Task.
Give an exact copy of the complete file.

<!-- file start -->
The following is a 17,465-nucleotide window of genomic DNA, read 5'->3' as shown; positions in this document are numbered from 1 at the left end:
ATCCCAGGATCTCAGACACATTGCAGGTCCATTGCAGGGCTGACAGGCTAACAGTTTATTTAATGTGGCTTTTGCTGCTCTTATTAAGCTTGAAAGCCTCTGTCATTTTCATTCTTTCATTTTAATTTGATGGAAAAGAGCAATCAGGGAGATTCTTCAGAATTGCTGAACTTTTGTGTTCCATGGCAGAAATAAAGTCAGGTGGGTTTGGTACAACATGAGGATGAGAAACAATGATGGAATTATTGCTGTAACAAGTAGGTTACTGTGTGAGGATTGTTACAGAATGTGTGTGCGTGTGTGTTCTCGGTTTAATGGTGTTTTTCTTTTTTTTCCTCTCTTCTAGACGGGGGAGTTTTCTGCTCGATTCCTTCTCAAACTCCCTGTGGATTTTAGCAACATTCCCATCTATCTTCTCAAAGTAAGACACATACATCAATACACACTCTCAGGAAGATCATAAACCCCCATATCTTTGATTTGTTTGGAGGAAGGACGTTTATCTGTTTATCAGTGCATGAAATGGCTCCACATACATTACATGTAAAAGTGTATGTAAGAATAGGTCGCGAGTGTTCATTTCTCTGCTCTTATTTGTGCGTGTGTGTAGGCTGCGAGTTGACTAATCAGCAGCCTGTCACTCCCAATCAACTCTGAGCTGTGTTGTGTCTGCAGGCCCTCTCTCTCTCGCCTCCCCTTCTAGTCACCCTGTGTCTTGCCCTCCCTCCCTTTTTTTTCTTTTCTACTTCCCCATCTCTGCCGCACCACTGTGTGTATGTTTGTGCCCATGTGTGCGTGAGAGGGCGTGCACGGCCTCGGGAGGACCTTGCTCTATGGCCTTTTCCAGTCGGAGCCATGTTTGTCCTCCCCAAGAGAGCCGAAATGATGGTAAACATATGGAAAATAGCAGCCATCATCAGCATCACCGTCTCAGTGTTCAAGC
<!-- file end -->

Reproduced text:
The following is a 17,465-nucleotide window of genomic DNA, read 5'->3' as shown; positions in this document are numbered from 1 at the left end:
ATCCCAGGATCTCAGACACATTGCAGGTCCATTGCAGGGCTGACAGGCTAACAGTTTATTTAATGTGGCTTTTGCTGCTCTTATTAAGCTTGAAAGCCTCTGTCATTTTCATTCTTTCATTTTAATTTGATGGAAAAGAGCAATCAGGGAGATTCTTCAGAATTGCTGAACTTTTGTGTTCCATGGCAGAAATAAAGTCAGGTGGGTTTGGTACAACATGAGGATGAGAAACAATGATGGAATTATTGCTGTAACAAGTAGGTTACTGTGTGAGGATTGTTACAGAATGTGTGTGCGTGTGTGTTCTCGGTTTAATGGTGTTTTTCTTTTTTTTCCTCTCTTCTAGACGGGGGAGTTTTCTGCTCGATTCCTTCTCAAACTCCCTGTGGATTTTAGCAACATTCCCATCTATCTTCTCAAAGTAAGACACATACATCAATACACACTCTCAGGAAGATCATAAACCCCCATATCTTTGATTTGTTTGGAGGAAGGACGTTTATCTGTTTATCAGTGCATGAAATGGCTCCACATACATTACATGTAAAAGTGTATGTAAGAATAGGTCGCGAGTGTTCATTTCTCTGCTCTTATTTGTGCGTGTGTGTAGGCTGCGAGTTGACTAATCAGCAGCCTGTCACTCCCAATCAACTCTGAGCTGTGTTGTGTCTGCAGGCCCTCTCTCTCTCGCCTCCCCTTCTAGTCACCCTGTGTCTTGCCCTCCCTCCCTTTTTTTTCTTTTCTACTTCCCCATCTCTGCCGCACCACTGTGTGTATGTTTGTGCCCATGTGTGCGTGAGAGGGCGTGCACGGCCTCGGGAGGACCTTGCTCTATGGCCTTTTCCAGTCGGAGCCATGTTTGTCCTCCCCAAGAGAGCCGAAATGATGGTAAACATATGGAAAATAGCAGCCATCATCAGCATCACCGTCTCAGTGTTCAAGC